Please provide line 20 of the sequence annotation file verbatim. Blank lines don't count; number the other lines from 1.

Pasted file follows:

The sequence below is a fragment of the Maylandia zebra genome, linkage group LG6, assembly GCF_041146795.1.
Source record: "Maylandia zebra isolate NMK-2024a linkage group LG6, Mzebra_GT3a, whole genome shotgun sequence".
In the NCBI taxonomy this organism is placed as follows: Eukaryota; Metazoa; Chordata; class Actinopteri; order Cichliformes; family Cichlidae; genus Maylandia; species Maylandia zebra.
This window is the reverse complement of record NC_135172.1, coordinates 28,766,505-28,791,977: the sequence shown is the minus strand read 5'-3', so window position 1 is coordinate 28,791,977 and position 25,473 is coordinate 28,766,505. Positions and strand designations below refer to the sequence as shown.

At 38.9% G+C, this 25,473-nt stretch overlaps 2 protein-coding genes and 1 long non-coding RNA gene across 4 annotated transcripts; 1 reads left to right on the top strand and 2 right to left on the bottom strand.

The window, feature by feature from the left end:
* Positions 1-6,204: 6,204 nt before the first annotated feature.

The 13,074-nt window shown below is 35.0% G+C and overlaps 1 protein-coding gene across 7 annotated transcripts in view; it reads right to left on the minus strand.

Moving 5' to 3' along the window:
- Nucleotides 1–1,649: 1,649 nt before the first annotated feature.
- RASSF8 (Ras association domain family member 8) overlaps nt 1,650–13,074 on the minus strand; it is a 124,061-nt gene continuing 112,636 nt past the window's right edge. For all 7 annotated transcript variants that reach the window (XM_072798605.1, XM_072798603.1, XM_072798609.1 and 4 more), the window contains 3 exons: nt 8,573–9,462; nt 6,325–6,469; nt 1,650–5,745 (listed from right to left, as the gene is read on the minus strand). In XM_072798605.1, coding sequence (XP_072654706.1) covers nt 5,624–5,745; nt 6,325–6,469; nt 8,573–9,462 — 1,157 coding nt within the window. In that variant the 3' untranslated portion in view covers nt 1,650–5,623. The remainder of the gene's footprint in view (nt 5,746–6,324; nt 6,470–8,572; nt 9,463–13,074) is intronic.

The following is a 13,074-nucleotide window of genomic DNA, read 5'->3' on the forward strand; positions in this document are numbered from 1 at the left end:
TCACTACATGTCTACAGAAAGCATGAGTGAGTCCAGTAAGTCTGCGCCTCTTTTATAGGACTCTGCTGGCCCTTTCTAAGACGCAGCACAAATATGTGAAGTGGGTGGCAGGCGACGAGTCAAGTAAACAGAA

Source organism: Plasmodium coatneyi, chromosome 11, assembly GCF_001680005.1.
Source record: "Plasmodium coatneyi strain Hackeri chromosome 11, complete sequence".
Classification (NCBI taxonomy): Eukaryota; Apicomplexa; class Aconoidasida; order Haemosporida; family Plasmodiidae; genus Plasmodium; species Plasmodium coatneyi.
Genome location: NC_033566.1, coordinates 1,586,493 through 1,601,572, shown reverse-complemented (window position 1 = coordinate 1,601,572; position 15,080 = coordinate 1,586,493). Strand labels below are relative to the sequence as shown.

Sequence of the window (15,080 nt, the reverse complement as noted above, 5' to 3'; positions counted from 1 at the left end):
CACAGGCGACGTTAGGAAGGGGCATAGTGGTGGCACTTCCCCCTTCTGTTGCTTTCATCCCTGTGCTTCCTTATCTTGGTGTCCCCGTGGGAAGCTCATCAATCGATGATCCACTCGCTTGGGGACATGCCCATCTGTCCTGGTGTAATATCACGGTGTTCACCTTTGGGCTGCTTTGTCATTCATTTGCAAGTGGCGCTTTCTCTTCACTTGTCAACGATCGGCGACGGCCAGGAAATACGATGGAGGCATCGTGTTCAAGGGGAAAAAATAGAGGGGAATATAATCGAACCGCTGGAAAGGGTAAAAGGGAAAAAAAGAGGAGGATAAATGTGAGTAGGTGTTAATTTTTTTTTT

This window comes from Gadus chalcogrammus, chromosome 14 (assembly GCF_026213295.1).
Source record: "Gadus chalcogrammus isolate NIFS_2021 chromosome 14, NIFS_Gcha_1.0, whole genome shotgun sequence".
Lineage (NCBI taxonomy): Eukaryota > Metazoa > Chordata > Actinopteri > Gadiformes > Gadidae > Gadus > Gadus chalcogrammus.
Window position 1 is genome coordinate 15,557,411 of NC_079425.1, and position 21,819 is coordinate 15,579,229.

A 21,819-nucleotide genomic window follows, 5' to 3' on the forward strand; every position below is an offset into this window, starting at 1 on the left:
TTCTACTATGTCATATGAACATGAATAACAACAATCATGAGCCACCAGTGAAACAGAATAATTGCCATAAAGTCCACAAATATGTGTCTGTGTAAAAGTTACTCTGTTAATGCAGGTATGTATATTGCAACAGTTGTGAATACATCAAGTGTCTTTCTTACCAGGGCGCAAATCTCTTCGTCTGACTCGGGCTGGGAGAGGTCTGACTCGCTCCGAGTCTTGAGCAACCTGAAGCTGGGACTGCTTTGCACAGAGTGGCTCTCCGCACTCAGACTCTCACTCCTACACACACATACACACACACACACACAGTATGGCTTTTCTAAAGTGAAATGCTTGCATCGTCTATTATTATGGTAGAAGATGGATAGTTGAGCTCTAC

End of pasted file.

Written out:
This window comes from Gadus chalcogrammus, chromosome 14 (assembly GCF_026213295.1).